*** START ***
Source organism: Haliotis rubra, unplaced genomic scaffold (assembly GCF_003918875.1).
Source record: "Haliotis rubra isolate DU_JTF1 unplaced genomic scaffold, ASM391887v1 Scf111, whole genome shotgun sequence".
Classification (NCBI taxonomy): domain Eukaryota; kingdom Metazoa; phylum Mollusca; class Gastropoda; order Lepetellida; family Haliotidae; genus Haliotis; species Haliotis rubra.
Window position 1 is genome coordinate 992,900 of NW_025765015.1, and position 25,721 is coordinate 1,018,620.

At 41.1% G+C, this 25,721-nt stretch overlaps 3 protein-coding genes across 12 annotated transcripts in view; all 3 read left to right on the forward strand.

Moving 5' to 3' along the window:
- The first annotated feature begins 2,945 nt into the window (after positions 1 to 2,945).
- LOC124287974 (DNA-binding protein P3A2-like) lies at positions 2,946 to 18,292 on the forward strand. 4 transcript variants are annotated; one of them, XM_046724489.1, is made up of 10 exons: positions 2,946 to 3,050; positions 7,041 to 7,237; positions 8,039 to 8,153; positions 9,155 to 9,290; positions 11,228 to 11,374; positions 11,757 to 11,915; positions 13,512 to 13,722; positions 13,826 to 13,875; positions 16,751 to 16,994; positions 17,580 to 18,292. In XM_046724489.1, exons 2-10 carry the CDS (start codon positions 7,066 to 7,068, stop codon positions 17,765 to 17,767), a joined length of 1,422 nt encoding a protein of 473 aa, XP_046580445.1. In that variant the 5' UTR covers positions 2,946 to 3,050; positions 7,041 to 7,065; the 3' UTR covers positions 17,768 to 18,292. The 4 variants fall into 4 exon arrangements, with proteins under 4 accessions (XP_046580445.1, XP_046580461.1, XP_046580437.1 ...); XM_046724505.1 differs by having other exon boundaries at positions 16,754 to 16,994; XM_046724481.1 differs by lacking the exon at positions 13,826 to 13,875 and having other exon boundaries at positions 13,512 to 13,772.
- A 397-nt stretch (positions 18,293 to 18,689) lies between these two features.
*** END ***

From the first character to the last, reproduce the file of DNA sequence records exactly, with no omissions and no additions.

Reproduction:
Source organism: Haliotis rubra, unplaced genomic scaffold (assembly GCF_003918875.1).
Source record: "Haliotis rubra isolate DU_JTF1 unplaced genomic scaffold, ASM391887v1 Scf111, whole genome shotgun sequence".
Classification (NCBI taxonomy): domain Eukaryota; kingdom Metazoa; phylum Mollusca; class Gastropoda; order Lepetellida; family Haliotidae; genus Haliotis; species Haliotis rubra.
Window position 1 is genome coordinate 992,900 of NW_025765015.1, and position 25,721 is coordinate 1,018,620.

At 41.1% G+C, this 25,721-nt stretch overlaps 3 protein-coding genes across 12 annotated transcripts in view; all 3 read left to right on the forward strand.

Moving 5' to 3' along the window:
- The first annotated feature begins 2,945 nt into the window (after positions 1 to 2,945).
- LOC124287974 (DNA-binding protein P3A2-like) lies at positions 2,946 to 18,292 on the forward strand. 4 transcript variants are annotated; one of them, XM_046724489.1, is made up of 10 exons: positions 2,946 to 3,050; positions 7,041 to 7,237; positions 8,039 to 8,153; positions 9,155 to 9,290; positions 11,228 to 11,374; positions 11,757 to 11,915; positions 13,512 to 13,722; positions 13,826 to 13,875; positions 16,751 to 16,994; positions 17,580 to 18,292. In XM_046724489.1, exons 2-10 carry the CDS (start codon positions 7,066 to 7,068, stop codon positions 17,765 to 17,767), a joined length of 1,422 nt encoding a protein of 473 aa, XP_046580445.1. In that variant the 5' UTR covers positions 2,946 to 3,050; positions 7,041 to 7,065; the 3' UTR covers positions 17,768 to 18,292. The 4 variants fall into 4 exon arrangements, with proteins under 4 accessions (XP_046580445.1, XP_046580461.1, XP_046580437.1 ...); XM_046724505.1 differs by having other exon boundaries at positions 16,754 to 16,994; XM_046724481.1 differs by lacking the exon at positions 13,826 to 13,875 and having other exon boundaries at positions 13,512 to 13,772.
- A 397-nt stretch (positions 18,293 to 18,689) lies between these two features.